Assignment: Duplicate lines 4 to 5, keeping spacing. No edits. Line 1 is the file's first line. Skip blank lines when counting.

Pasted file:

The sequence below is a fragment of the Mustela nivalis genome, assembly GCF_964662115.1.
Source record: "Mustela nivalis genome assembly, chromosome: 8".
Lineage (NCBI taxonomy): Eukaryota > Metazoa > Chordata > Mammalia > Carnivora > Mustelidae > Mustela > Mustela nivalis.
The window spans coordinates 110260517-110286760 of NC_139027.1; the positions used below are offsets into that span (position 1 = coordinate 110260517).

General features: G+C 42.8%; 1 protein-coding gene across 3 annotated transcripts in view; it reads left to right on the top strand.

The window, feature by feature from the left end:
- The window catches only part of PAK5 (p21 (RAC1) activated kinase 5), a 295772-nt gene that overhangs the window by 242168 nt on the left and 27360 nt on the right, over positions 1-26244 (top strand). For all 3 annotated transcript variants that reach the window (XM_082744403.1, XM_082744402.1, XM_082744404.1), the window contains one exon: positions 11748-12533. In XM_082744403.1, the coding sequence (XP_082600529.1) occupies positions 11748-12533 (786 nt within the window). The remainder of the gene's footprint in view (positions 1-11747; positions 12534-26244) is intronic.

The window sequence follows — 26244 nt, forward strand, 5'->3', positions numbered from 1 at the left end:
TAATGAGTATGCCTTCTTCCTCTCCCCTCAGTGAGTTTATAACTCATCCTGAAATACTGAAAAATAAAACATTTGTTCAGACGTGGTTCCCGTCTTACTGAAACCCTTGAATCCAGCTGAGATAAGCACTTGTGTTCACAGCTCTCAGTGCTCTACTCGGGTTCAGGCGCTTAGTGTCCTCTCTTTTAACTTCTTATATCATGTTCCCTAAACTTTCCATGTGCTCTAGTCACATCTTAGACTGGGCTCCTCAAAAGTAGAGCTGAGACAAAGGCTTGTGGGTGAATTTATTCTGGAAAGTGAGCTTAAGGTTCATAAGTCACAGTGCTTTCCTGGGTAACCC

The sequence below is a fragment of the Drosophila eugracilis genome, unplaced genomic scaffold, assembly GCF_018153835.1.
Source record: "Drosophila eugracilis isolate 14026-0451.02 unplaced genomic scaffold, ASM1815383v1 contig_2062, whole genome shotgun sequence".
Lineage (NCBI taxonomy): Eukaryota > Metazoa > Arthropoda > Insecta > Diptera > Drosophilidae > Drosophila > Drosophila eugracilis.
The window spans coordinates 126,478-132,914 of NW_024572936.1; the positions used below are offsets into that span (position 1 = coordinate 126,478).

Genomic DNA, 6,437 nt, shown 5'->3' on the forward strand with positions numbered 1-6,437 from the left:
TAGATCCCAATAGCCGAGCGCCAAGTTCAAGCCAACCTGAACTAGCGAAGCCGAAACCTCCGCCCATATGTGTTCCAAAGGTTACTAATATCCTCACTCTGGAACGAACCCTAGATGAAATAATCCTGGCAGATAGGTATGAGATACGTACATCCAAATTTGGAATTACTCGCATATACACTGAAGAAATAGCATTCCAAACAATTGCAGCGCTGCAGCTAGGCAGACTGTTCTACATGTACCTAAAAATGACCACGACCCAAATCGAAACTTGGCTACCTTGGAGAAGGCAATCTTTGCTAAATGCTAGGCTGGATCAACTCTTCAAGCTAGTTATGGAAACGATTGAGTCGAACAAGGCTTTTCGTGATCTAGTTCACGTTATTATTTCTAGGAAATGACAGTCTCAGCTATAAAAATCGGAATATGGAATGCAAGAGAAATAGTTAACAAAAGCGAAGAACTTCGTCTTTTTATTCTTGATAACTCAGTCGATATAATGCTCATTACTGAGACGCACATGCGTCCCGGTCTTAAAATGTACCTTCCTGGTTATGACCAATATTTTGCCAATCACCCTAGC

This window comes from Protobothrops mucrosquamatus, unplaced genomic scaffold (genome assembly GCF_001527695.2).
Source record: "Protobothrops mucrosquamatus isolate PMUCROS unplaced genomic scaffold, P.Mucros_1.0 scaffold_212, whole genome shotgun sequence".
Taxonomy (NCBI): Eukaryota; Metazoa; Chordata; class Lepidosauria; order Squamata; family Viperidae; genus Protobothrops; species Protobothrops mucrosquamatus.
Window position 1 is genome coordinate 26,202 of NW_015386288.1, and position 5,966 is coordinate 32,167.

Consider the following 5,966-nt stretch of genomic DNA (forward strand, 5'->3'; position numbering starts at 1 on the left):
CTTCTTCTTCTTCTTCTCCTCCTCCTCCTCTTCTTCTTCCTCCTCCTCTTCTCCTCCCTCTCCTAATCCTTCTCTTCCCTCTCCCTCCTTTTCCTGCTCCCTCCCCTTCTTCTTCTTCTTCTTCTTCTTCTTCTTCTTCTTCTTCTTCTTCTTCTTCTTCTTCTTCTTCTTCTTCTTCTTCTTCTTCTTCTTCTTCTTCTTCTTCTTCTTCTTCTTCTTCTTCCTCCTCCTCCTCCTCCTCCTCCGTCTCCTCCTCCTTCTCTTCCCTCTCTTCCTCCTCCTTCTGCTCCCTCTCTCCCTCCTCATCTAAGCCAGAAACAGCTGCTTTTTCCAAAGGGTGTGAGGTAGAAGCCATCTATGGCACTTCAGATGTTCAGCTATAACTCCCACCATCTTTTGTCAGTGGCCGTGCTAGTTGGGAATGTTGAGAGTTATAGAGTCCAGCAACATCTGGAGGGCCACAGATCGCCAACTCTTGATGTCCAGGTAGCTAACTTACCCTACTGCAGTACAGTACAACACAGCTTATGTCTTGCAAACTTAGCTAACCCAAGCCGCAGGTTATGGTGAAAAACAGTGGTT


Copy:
The window spans coordinates 110260517-110286760 of NC_139027.1; the positions used below are offsets into that span (position 1 = coordinate 110260517).

General features: G+C 42.8%; 1 protein-coding gene across 3 annotated transcripts in view; it reads left to right on the top strand.